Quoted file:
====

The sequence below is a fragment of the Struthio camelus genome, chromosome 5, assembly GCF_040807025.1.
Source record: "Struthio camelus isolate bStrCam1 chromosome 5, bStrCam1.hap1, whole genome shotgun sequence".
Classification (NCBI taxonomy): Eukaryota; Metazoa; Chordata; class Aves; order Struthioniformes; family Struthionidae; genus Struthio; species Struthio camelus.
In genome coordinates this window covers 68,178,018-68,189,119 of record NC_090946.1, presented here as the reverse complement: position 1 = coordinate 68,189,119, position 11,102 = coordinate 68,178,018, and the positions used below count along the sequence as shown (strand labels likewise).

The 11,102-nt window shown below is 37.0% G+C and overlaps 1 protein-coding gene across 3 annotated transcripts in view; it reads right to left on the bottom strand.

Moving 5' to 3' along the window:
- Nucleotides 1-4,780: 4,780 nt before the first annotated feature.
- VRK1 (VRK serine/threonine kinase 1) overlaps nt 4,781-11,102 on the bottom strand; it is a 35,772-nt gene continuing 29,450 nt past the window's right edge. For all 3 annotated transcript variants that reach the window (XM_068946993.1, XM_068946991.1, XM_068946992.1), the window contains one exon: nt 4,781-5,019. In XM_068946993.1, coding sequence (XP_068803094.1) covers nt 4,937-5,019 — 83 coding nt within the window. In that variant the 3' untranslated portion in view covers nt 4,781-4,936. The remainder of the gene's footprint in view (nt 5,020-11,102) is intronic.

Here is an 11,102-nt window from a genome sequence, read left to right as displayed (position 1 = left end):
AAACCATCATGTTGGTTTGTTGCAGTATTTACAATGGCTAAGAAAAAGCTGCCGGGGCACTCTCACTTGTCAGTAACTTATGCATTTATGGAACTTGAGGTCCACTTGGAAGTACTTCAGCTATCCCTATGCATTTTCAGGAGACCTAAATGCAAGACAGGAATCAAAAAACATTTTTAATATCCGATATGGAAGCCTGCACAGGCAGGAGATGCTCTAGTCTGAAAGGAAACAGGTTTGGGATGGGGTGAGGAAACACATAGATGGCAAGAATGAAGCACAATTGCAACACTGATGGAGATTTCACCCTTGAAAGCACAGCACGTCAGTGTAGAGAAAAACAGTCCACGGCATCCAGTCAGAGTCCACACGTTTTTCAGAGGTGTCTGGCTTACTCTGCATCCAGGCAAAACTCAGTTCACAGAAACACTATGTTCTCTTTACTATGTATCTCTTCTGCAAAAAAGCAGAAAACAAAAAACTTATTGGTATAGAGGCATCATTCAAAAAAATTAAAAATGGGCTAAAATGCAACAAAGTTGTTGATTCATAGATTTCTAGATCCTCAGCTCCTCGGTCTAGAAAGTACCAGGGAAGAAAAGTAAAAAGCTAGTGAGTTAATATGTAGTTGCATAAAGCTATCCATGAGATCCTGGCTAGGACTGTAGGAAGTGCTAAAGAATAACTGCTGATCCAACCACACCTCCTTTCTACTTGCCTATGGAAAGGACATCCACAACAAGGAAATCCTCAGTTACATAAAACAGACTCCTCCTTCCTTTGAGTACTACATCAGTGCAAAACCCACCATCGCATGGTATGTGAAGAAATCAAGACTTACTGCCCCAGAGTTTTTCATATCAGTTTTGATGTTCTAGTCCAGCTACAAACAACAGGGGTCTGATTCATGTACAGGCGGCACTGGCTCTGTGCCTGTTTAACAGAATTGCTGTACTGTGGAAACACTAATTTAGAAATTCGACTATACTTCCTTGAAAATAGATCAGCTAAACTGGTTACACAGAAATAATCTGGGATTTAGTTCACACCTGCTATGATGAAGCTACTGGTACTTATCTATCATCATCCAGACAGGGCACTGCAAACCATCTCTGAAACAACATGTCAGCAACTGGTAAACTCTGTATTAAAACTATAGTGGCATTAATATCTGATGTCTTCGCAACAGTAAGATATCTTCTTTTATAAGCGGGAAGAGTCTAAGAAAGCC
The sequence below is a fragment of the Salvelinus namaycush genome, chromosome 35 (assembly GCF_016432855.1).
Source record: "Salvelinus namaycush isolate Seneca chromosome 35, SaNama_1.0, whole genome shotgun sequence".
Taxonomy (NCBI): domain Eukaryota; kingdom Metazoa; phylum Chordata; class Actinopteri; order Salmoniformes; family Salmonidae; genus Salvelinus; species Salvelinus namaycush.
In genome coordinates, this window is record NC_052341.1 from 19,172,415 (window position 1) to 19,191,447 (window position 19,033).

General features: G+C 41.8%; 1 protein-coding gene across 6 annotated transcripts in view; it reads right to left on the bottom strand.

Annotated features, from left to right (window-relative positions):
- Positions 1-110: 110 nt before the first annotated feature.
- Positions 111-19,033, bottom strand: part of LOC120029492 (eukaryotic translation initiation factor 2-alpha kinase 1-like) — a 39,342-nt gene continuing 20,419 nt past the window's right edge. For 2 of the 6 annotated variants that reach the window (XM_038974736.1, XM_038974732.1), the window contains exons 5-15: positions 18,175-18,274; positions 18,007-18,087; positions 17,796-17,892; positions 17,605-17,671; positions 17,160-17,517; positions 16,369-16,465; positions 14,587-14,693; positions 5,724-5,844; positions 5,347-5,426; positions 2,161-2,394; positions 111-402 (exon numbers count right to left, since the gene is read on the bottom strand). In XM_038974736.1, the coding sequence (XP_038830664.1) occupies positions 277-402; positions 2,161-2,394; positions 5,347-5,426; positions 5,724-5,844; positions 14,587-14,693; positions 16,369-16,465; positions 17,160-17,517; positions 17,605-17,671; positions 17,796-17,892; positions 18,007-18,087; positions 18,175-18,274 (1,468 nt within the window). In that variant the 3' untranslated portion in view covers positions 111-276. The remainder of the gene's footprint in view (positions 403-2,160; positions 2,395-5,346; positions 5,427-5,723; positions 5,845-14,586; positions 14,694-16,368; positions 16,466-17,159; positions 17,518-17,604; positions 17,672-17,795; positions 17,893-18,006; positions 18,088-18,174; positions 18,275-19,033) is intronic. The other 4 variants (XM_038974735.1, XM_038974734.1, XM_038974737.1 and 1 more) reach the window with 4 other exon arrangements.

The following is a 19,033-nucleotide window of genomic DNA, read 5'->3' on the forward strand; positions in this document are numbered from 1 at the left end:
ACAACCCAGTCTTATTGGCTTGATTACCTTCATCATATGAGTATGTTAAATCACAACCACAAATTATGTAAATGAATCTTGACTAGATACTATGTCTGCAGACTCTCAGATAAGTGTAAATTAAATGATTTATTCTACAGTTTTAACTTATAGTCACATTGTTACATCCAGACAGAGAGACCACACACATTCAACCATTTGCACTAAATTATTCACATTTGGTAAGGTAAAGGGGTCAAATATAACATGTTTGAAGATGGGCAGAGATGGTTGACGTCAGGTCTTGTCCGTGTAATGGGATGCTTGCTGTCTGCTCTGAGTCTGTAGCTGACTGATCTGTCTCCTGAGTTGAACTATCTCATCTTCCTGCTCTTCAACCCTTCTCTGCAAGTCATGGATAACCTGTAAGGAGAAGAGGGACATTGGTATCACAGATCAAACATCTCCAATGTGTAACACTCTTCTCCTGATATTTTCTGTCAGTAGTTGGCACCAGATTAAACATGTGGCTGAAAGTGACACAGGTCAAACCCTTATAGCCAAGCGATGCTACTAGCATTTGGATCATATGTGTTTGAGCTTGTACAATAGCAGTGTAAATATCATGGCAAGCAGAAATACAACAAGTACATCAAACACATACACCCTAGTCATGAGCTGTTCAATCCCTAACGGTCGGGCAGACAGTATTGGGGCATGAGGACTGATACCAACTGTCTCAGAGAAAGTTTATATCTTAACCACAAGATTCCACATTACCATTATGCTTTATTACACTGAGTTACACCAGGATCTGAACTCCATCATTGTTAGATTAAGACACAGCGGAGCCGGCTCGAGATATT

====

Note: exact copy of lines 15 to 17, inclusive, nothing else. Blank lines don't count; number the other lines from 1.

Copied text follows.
General features: G+C 41.8%; 1 protein-coding gene across 6 annotated transcripts in view; it reads right to left on the bottom strand.

Annotated features, from left to right (window-relative positions):
- Positions 1-110: 110 nt before the first annotated feature.